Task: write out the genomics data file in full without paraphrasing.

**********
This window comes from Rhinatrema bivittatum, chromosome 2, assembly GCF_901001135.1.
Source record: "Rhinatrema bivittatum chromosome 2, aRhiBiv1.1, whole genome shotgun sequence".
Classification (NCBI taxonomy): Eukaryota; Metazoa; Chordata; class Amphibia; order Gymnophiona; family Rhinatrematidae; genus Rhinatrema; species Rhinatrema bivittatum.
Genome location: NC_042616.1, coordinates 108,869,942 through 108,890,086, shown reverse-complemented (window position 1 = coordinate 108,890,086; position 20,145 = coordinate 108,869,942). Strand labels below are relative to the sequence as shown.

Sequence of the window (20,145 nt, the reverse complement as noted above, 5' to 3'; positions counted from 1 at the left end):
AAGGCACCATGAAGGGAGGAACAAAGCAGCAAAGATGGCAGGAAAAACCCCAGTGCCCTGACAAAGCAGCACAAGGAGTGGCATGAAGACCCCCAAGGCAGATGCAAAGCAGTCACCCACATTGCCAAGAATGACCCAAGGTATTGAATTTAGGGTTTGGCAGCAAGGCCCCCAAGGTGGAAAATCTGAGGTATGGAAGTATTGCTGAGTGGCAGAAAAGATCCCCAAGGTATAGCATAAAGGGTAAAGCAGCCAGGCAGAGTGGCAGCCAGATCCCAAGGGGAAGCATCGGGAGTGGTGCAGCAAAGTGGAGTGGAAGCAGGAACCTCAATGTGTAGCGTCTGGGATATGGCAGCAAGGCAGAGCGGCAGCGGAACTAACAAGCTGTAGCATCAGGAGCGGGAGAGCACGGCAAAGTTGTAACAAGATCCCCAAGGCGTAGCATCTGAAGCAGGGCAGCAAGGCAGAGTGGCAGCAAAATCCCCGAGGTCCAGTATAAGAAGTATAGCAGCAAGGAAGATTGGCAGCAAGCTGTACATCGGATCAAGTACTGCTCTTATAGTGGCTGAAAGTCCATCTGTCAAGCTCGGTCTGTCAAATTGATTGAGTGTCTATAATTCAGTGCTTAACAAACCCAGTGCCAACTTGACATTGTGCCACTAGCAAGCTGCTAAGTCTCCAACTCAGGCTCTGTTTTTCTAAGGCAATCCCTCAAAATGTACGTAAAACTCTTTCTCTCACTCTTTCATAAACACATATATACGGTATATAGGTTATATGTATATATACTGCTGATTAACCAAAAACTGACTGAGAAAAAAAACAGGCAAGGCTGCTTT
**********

This window comes from Rhinatrema bivittatum, chromosome 2, assembly GCF_901001135.1.
Source record: "Rhinatrema bivittatum chromosome 2, aRhiBiv1.1, whole genome shotgun sequence".
Classification (NCBI taxonomy): Eukaryota; Metazoa; Chordata; class Amphibia; order Gymnophiona; family Rhinatrematidae; genus Rhinatrema; species Rhinatrema bivittatum.
Genome location: NC_042616.1, coordinates 108,869,942 through 108,890,086, shown reverse-complemented (window position 1 = coordinate 108,890,086; position 20,145 = coordinate 108,869,942). Strand labels below are relative to the sequence as shown.

Sequence of the window (20,145 nt, the reverse complement as noted above, 5' to 3'; positions counted from 1 at the left end):
AAGGCACCATGAAGGGAGGAACAAAGCAGCAAAGATGGCAGGAAAAACCCCAGTGCCCTGACAAAGCAGCACAAGGAGTGGCATGAAGACCCCCAAGGCAGATGCAAAGCAGTCACCCACATTGCCAAGAATGACCCAAGGTATTGAATTTAGGGTTTGGCAGCAAGGCCCCCAAGGTGGAAAATCTGAGGTATGGAAGTATTGCTGAGTGGCAGAAAAGATCCCCAAGGTATAGCATAAAGGGTAAAGCAGCCAGGCAGAGTGGCAGCCAGATCCCAAGGGGAAGCATCGGGAGTGGTGCAGCAAAGTGGAGTGGAAGCAGGAACCTCAATGTGTAGCGTCTGGGATATGGCAGCAAGGCAGAGCGGCAGCGGAACTAACAAGCTGTAGCATCAGGAGCGGGAGAGCACGGCAAAGTTGTAACAAGATCCCCAAGGCGTAGCATCTGAAGCAGGGCAGCAAGGCAGAGTGGCAGCAAAATCCCCGAGGTCCAGTATAAGAAGTATAGCAGCAAGGAAGATTGGCAGCAAGCTGTACATCGGATCAAGTACTGCTCTTATAGTGGCTGAAAGTCCATCTGTCAAGCTCGGTCTGTCAAATTGATTGAGTGTCTATAATTCAGTGCTTAACAAACCCAGTGCCAACTTGACATTGTGCCACTAGCAAGCTGCTAAGTCTCCAACTCAGGCTCTGTTTTTCTAAGGCAATCCCTCAAAATGTACGTAAAACTCTTTCTCTCACTCTTTCATAAACACATATATACGGTATATAGGTTATATGTATATATACTGCTGATTAACCAAAAACTGACTGAGAAAAAAAACAGGCAAGGCTGCTTT